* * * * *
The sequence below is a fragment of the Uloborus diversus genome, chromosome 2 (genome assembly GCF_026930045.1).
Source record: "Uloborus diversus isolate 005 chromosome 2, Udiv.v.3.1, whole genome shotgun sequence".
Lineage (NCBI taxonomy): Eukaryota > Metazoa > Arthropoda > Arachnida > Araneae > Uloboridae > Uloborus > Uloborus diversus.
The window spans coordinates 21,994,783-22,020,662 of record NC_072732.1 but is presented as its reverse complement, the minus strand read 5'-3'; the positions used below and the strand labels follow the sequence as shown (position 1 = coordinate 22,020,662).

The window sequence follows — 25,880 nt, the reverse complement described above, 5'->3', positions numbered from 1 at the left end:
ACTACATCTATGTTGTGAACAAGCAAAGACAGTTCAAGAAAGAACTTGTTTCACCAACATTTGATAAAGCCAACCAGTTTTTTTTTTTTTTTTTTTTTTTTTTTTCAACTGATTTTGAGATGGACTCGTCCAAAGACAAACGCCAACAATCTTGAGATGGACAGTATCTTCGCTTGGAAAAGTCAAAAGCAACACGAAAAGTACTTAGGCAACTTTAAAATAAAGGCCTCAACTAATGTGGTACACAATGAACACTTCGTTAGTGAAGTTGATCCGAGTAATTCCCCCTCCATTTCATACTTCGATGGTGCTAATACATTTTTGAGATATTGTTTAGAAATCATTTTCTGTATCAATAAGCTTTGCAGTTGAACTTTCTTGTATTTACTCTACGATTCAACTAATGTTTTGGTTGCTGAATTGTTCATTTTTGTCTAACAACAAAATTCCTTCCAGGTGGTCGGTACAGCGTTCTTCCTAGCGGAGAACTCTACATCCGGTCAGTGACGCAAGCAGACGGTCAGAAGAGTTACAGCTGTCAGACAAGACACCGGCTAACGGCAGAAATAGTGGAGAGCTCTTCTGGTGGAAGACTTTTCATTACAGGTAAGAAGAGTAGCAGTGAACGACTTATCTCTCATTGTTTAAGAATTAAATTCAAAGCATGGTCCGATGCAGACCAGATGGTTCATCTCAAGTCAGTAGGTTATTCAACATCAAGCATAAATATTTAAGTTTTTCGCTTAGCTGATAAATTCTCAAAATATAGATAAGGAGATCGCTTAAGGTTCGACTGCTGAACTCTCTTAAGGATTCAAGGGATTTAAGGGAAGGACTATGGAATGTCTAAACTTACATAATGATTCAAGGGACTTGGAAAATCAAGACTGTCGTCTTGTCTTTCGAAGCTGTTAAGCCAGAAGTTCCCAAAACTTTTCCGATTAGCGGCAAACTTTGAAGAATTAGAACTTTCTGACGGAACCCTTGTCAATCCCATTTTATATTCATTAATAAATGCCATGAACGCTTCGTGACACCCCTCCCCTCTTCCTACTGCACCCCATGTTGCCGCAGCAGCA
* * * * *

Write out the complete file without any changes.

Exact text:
The sequence below is a fragment of the Uloborus diversus genome, chromosome 2 (genome assembly GCF_026930045.1).
Source record: "Uloborus diversus isolate 005 chromosome 2, Udiv.v.3.1, whole genome shotgun sequence".
Lineage (NCBI taxonomy): Eukaryota > Metazoa > Arthropoda > Arachnida > Araneae > Uloboridae > Uloborus > Uloborus diversus.
The window spans coordinates 21,994,783-22,020,662 of record NC_072732.1 but is presented as its reverse complement, the minus strand read 5'-3'; the positions used below and the strand labels follow the sequence as shown (position 1 = coordinate 22,020,662).

The window sequence follows — 25,880 nt, the reverse complement described above, 5'->3', positions numbered from 1 at the left end:
ACTACATCTATGTTGTGAACAAGCAAAGACAGTTCAAGAAAGAACTTGTTTCACCAACATTTGATAAAGCCAACCAGTTTTTTTTTTTTTTTTTTTTTTTTTTTTCAACTGATTTTGAGATGGACTCGTCCAAAGACAAACGCCAACAATCTTGAGATGGACAGTATCTTCGCTTGGAAAAGTCAAAAGCAACACGAAAAGTACTTAGGCAACTTTAAAATAAAGGCCTCAACTAATGTGGTACACAATGAACACTTCGTTAGTGAAGTTGATCCGAGTAATTCCCCCTCCATTTCATACTTCGATGGTGCTAATACATTTTTGAGATATTGTTTAGAAATCATTTTCTGTATCAATAAGCTTTGCAGTTGAACTTTCTTGTATTTACTCTACGATTCAACTAATGTTTTGGTTGCTGAATTGTTCATTTTTGTCTAACAACAAAATTCCTTCCAGGTGGTCGGTACAGCGTTCTTCCTAGCGGAGAACTCTACATCCGGTCAGTGACGCAAGCAGACGGTCAGAAGAGTTACAGCTGTCAGACAAGACACCGGCTAACGGCAGAAATAGTGGAGAGCTCTTCTGGTGGAAGACTTTTCATTACAGGTAAGAAGAGTAGCAGTGAACGACTTATCTCTCATTGTTTAAGAATTAAATTCAAAGCATGGTCCGATGCAGACCAGATGGTTCATCTCAAGTCAGTAGGTTATTCAACATCAAGCATAAATATTTAAGTTTTTCGCTTAGCTGATAAATTCTCAAAATATAGATAAGGAGATCGCTTAAGGTTCGACTGCTGAACTCTCTTAAGGATTCAAGGGATTTAAGGGAAGGACTATGGAATGTCTAAACTTACATAATGATTCAAGGGACTTGGAAAATCAAGACTGTCGTCTTGTCTTTCGAAGCTGTTAAGCCAGAAGTTCCCAAAACTTTTCCGATTAGCGGCAAACTTTGAAGAATTAGAACTTTCTGACGGAACCCTTGTCAATCCCATTTTATATTCATTAATAAATGCCATGAACGCTTCGTGACACCCCTCCCCTCTTCCTACTGCACCCCATGTTGCCGCAGCAGCA